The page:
Investment casting, often called lost wax process casting, is regarded as a precision casting process to fabricate near net-shaped metal parts from almost any alloy and is typically used for the production of components requiring complex, often thin-wall castings.
There is a long and rich history associated with investment casting, dating back thousands of years to the production of bronze, copper and gold jewelry, idols and statues as far back as the ancient Egypt and Mesopotamia, the Han Dynasty in China, the Aztecs in Mexico and the Benin civilization in Africa. The earliest known text describing the investment casting process was written by the monk Theophilius Presbyter around 1100 A.D. His writings were used by sculptor and goldsmith Benvenuto Cellini (1500 – 1571), as described in his autobiography, for the production of the Perseus and Head of Medusa sculpture that still stands today in Loggia dei Lanzi in Florence, Italy. In fact, by the mid 1500′s the investment casting technique was considered “ordinary procedure” for making bronze statues and other works of art.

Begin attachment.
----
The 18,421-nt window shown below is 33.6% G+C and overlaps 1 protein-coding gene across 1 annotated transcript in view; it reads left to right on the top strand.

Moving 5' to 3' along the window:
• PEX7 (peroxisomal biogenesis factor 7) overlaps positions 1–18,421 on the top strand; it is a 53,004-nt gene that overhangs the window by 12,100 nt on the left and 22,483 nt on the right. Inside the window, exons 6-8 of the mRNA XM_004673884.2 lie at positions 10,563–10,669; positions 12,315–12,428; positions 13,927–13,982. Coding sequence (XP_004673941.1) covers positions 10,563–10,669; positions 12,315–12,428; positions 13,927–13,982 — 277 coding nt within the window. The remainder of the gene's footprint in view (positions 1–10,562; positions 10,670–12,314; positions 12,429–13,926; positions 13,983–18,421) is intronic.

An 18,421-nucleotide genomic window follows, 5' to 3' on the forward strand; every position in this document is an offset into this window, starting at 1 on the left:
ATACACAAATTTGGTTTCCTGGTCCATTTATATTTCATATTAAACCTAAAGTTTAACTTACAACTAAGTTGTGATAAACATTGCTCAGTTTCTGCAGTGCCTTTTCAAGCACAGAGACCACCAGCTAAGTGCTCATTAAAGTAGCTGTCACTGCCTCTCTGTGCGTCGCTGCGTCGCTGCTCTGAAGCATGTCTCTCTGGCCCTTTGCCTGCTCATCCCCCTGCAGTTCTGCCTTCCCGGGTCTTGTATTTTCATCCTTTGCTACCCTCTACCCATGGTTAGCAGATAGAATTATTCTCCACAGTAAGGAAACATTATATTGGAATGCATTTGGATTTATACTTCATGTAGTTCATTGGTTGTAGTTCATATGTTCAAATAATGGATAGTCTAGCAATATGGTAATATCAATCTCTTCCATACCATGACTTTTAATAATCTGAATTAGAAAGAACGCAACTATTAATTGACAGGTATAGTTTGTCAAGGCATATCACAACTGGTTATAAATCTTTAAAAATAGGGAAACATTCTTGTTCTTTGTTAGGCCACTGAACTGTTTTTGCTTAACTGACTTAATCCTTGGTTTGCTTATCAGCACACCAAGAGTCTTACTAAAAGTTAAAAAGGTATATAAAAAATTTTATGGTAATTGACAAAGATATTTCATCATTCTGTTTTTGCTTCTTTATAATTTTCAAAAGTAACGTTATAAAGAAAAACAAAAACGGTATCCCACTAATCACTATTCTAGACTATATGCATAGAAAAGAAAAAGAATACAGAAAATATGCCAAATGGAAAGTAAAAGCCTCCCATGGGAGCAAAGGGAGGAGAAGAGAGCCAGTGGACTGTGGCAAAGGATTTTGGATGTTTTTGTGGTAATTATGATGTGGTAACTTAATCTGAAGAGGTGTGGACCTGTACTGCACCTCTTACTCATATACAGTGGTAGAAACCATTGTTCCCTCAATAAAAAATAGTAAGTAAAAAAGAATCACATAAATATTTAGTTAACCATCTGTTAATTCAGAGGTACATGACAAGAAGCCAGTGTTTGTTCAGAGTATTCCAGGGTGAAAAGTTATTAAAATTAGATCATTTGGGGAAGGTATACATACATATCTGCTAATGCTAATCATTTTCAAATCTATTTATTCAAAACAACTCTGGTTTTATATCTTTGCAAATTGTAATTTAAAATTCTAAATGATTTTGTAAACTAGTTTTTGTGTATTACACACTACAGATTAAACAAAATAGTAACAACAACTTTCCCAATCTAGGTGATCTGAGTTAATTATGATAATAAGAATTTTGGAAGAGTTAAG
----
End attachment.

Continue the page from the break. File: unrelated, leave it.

The technique reemerged in the late 19th century when dentists began using the technique to make crowns and inlays, following the publication of a paper by Dr. D. Philbrook of Council Bluffs, Iowa in 1897. It was Dr. William H. Taggers of Chicago, however, who spearheaded the use and growth of investment casting as a modern industrial process, following publication of a paper in 1907 that detailed the development of a technique that utilized a wax pattern compound of excellent properties, the development of an investment material and the invention of an air-pressure casting machine.
Use of investment casting accelerated significantly during the 1940′s as a result of military demands on the machine tool industry. Investment casting proved to be an efficient, reliable and cost-effective method for meeting military demands for near net-shape precision parts and use of specialized alloys that could not be shaped by traditional methods, or required too much machining. Following the war, the technique expanded into many commercial and industrial applications that used complex metal parts. It was during this time that Bimac emerged and ultimately evolved into one of the leading investment casting providers in the Midwest.